People love to stand, sit, stomp and jump all over Chris Carlson’s work.
He encourages it.
Watch a time-lapse video of Chris drawing Ralphie for the Coloradan cover.
A full-time professional artist based in Denver, Carlson (Bus’08) travels the world painting and drawing directly on sidewalks, plazas and pavement. His artworks are pelted by rain and hail, walked all over and, eventually, washed or rubbed away.
You won’t find them in climatecontrolled museums and galleries (“Don’t touch the art!”) — but they’ll stop you in your tracks as long as they last.
Carlson specializes in 3D, or anamorphic, chalk art, a genre that makes you feel as if you’re falling into a pit or staring face-to-face with, say, a larger-than-life cartoon character. Now six years into his career, he’s emerged as a premier practitioner of the form, creating original pieces at art festivals and conventions as far away as the Netherlands and Paris and working with the likes of Nintendo, Nickelodeon, Hershey and Disney.
It’s a line of work that traces its roots to the 16th century, when itinerant artists called “Madonnari” traveled Italy painting on the ground, primarily religious figures.
Today, the subject matter is broader. Carlson draws heavily on pop culture, including video games and cartoons, to great effect.
“Chris is an artist who really understands how to bring joy to people,” said fellow chalk artist Nate Baranowski, who calls Carlson’s work “whimsical and playful.”
Chalk art combines elements of fine art and performance art: Spectators watch the creative process unfold and chat with the artists as they work. Anamorphic chalk art is specifically designed for people to jump into the scene and pose for photos.
It’s not how Carlson, now 33, expected to make a living. For most of his childhood in Lakewood, Colo., he wanted to be a stockbroker; he bought his first stock shares in fifth grade. That’s what led him to CU Boulder’s Leeds School of Business.
Supply list for a professional chalk artist:
- Tempura paint, to make a base layer on the pavement that can be washed away later, or acrylic paint, for permanent installations.
- Soft pastel chalks.
- A tablet and pen for digital drawing.
- Sunscreen — lots of it.
- Knee pads, elbow pads, padded gloves and a gardening pad (to sit or lean on).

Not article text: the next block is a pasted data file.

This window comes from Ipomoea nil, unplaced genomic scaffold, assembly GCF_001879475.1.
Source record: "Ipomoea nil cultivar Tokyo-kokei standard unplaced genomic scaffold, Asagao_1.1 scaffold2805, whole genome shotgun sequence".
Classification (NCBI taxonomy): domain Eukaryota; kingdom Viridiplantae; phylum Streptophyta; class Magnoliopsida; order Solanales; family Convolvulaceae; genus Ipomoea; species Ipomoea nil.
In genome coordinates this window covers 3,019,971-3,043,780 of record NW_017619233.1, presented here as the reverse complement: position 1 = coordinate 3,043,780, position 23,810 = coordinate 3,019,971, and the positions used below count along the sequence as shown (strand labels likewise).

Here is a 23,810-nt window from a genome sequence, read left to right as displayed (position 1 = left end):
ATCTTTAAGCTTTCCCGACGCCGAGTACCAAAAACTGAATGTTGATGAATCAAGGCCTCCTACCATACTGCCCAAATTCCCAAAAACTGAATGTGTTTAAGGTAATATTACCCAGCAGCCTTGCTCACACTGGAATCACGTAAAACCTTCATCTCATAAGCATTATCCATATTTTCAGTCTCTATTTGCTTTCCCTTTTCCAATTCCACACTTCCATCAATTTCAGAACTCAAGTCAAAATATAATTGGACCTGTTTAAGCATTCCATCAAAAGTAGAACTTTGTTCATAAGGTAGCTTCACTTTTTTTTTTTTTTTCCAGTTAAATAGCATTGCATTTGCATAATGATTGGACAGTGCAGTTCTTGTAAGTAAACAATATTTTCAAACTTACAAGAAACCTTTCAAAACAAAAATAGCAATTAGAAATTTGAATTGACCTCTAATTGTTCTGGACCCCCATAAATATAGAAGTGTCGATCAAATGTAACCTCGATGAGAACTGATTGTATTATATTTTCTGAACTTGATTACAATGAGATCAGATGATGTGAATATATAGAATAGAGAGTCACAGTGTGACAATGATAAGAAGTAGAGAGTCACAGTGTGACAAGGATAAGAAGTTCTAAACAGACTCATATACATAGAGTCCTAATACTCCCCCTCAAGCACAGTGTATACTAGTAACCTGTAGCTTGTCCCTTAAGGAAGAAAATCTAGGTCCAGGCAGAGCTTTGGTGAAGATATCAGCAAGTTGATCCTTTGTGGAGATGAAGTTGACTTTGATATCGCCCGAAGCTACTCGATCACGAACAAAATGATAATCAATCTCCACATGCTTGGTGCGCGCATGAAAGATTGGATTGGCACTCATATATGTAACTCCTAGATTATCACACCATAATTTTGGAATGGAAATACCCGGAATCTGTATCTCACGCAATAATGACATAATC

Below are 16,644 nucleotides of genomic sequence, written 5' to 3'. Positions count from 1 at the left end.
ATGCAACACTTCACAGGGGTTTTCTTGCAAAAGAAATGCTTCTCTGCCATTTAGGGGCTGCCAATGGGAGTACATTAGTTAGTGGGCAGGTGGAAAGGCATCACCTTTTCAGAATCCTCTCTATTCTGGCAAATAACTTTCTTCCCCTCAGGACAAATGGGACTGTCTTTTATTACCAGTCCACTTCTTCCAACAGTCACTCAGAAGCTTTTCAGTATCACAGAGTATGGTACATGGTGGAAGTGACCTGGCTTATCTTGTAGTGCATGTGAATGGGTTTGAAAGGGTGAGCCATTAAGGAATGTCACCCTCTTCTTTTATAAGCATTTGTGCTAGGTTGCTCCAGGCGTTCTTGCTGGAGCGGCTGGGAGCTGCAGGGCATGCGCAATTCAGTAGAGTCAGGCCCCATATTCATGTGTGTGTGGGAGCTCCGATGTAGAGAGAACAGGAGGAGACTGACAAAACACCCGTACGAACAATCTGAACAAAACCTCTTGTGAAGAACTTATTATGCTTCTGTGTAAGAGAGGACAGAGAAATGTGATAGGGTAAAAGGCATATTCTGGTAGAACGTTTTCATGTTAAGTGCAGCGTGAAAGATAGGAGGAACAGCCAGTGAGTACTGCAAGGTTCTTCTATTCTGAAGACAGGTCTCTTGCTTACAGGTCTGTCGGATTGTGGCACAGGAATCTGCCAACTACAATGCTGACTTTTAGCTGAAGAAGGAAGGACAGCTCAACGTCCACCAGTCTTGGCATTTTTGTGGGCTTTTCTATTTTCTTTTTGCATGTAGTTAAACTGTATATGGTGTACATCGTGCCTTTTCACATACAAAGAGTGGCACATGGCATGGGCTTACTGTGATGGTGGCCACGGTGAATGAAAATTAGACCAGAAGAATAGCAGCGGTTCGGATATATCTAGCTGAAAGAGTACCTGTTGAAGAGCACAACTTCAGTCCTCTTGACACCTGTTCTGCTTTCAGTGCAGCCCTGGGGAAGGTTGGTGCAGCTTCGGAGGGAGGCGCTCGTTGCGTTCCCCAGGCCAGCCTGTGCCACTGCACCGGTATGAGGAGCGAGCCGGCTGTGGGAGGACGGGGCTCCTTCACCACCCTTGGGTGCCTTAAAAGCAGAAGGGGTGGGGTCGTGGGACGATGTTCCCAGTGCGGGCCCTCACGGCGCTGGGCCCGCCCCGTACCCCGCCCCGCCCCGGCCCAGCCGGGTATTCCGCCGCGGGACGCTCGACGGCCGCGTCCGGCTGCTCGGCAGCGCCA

- Water, for drinking during blazing hot days.
- Inspiration, wherever you can find it.
But as he got deeper into his finance courses, Carlson realized he didn’t have the stomach for playing with other people’s money. After graduation, he and his sister opened a hookah bar in Lakewood.
That’s when, out of necessity, he discovered his artistic spirit and aptitude: They couldn’t afford decorations.
During long, late nights checking IDs, Carlson worked through instructional drawing books and tried to sketch photos he saw in Time magazine. Eventually, he painted a backroom floor black and began experimenting with 3D art.
Carlson can thank his CU marketing professors for what happened next: He made a time-lapse video of himself drawing the video-game character Mario. It went viral on YouTube, and before long, he was getting chalk art gigs from companies, festivals, trade shows and conventions.
Carlson had never considered that chalk art might become his career. He didn’t imagine there was a market for the work, and he doubted his abilities as an artist. He still gets nervous before he starts drawing in public.
It’s a long performance: Each project takes between 18 and 55 hours, depending on size and complexity. On average, he completes about 20 large drawings per year. Some of his favorite projects depict a mash-up of a dog (inspired by his English bulldog, Banksy, who’s named after the world-famous street artist) and a purple dinosaur. Another combines Michelangelo’s “The Creation of Adam” with a Darth Vader mask.
“His style is very fine-tuned,” said Naomi Haverland, a professional chalk artist in Seattle who met Carlson at the Denver Chalk Art Festival. “He’s a perfectionist. He makes sure the blending is perfect and the colors are just right. He doesn’t rush anything. But, then, his concepts are super creative, too. He’s got a well-rounded artist’s arsenal.”
A Marie Kondo-esque attitude has also served Carlson well, in work and in life. He describes it this way: “Just be open to what really brings you pleasure and joy or contentment and satisfaction."
In the Fall 2019 print edition, this story appears under the title "The Everywhere Canvas." Comment? Email firstname.lastname@example.org.
Photos courtesy Chris Carlson